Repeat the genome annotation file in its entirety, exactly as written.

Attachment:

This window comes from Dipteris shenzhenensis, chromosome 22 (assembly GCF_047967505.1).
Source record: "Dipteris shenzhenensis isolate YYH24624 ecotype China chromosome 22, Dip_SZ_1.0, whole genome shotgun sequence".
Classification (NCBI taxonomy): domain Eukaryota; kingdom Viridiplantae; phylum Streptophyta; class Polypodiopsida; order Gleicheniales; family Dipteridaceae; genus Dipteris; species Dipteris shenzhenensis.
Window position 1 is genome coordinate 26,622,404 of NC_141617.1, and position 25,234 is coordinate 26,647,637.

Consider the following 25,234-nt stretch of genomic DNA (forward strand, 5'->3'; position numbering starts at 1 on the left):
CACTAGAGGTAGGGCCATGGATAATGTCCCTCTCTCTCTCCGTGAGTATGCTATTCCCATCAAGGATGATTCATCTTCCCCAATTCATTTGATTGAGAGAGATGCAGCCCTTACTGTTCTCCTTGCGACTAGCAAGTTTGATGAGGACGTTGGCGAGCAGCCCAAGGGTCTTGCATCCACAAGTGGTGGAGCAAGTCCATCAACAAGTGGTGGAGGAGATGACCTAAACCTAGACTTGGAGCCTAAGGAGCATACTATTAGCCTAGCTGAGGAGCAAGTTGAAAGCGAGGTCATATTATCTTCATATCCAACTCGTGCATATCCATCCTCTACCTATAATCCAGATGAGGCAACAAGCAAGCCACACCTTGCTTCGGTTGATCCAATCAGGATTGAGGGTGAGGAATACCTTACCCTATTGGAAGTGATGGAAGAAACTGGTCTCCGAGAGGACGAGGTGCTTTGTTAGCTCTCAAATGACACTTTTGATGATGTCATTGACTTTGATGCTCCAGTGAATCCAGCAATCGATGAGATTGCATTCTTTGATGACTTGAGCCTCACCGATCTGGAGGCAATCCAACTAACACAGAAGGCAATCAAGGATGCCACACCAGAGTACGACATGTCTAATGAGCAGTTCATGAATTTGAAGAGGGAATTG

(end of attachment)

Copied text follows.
This window comes from Dipteris shenzhenensis, chromosome 22 (assembly GCF_047967505.1).
Source record: "Dipteris shenzhenensis isolate YYH24624 ecotype China chromosome 22, Dip_SZ_1.0, whole genome shotgun sequence".
Classification (NCBI taxonomy): domain Eukaryota; kingdom Viridiplantae; phylum Streptophyta; class Polypodiopsida; order Gleicheniales; family Dipteridaceae; genus Dipteris; species Dipteris shenzhenensis.
Window position 1 is genome coordinate 26,622,404 of NC_141617.1, and position 25,234 is coordinate 26,647,637.

Consider the following 25,234-nt stretch of genomic DNA (forward strand, 5'->3'; position numbering starts at 1 on the left):
CACTAGAGGTAGGGCCATGGATAATGTCCCTCTCTCTCTCCGTGAGTATGCTATTCCCATCAAGGATGATTCATCTTCCCCAATTCATTTGATTGAGAGAGATGCAGCCCTTACTGTTCTCCTTGCGACTAGCAAGTTTGATGAGGACGTTGGCGAGCAGCCCAAGGGTCTTGCATCCACAAGTGGTGGAGCAAGTCCATCAACAAGTGGTGGAGGAGATGACCTAAACCTAGACTTGGAGCCTAAGGAGCATACTATTAGCCTAGCTGAGGAGCAAGTTGAAAGCGAGGTCATATTATCTTCATATCCAACTCGTGCATATCCATCCTCTACCTATAATCCAGATGAGGCAACAAGCAAGCCACACCTTGCTTCGGTTGATCCAATCAGGATTGAGGGTGAGGAATACCTTACCCTATTGGAAGTGATGGAAGAAACTGGTCTCCGAGAGGACGAGGTGCTTTGTTAGCTCTCAAATGACACTTTTGATGATGTCATTGACTTTGATGCTCCAGTGAATCCAGCAATCGATGAGATTGCATTCTTTGATGACTTGAGCCTCACCGATCTGGAGGCAATCCAACTAACACAGAAGGCAATCAAGGATGCCACACCAGAGTACGACATGTCTAATGAGCAGTTCATGAATTTGAAGAGGGAATTG